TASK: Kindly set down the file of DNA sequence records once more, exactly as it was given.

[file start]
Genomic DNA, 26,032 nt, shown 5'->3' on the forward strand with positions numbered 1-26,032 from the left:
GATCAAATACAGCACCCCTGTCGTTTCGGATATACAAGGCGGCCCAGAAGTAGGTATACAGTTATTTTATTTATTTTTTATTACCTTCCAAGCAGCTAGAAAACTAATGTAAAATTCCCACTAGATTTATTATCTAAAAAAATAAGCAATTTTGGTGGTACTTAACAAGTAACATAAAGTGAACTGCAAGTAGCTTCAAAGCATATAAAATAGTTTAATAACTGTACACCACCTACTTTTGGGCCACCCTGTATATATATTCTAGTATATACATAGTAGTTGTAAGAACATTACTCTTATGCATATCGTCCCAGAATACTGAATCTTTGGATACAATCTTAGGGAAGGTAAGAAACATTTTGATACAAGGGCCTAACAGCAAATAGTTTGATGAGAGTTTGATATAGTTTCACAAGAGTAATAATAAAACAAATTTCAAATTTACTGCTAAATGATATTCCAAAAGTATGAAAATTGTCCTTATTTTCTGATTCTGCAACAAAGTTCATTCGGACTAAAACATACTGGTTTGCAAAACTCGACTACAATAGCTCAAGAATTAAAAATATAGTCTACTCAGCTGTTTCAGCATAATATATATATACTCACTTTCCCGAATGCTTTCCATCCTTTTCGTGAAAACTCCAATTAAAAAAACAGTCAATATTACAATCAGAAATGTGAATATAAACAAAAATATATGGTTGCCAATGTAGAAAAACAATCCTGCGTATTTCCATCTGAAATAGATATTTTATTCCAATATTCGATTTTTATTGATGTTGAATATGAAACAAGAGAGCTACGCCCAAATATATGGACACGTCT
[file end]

Genomic DNA, 26,032 nt, shown 5'->3' on the forward strand with positions numbered 1-26,032 from the left:
GATCAAATACAGCACCCCTGTCGTTTCGGATATACAAGGCGGCCCAGAAGTAGGTATACAGTTATTTTATTTATTTTTTATTACCTTCCAAGCAGCTAGAAAACTAATGTAAAATTCCCACTAGATTTATTATCTAAAAAAATAAGCAATTTTGGTGGTACTTAACAAGTAACATAAAGTGAACTGCAAGTAGCTTCAAAGCATATAAAATAGTTTAATAACTGTACACCACCTACTTTTGGGCCACCCTGTATATATATTCTAGTATATACATAGTAGTTGTAAGAACATTACTCTTATGCATATCGTCCCAGAATACTGAATCTTTGGATACAATCTTAGGGAAGGTAAGAAACATTTTGATACAAGGGCCTAACAGCAAATAGTTTGATGAGAGTTTGATATAGTTTCACAAGAGTAATAATAAAACAAATTTCAAATTTACTGCTAAATGATATTCCAAAAGTATGAAAATTGTCCTTATTTTCTGATTCTGCAACAAAGTTCATTCGGACTAAAACATACTGGTTTGCAAAACTCGACTACAATAGCTCAAGAATTAAAAATATAGTCTACTCAGCTGTTTCAGCATAATATATATATACTCACTTTCCCGAATGCTTTCCATCCTTTTCGTGAAAACTCCAATTAAAAAAACAGTCAATATTACAATCAGAAATGTGAATATAAACAAAAATATATGGTTGCCAATGTAGAAAAACAATCCTGCGTATTTCCATCTGAAATAGATATTTTATTCCAATATTCGATTTTTATTGATGTTGAATATGAAACAAGAGAGCTACGCCCAAATATATGGACACGTCT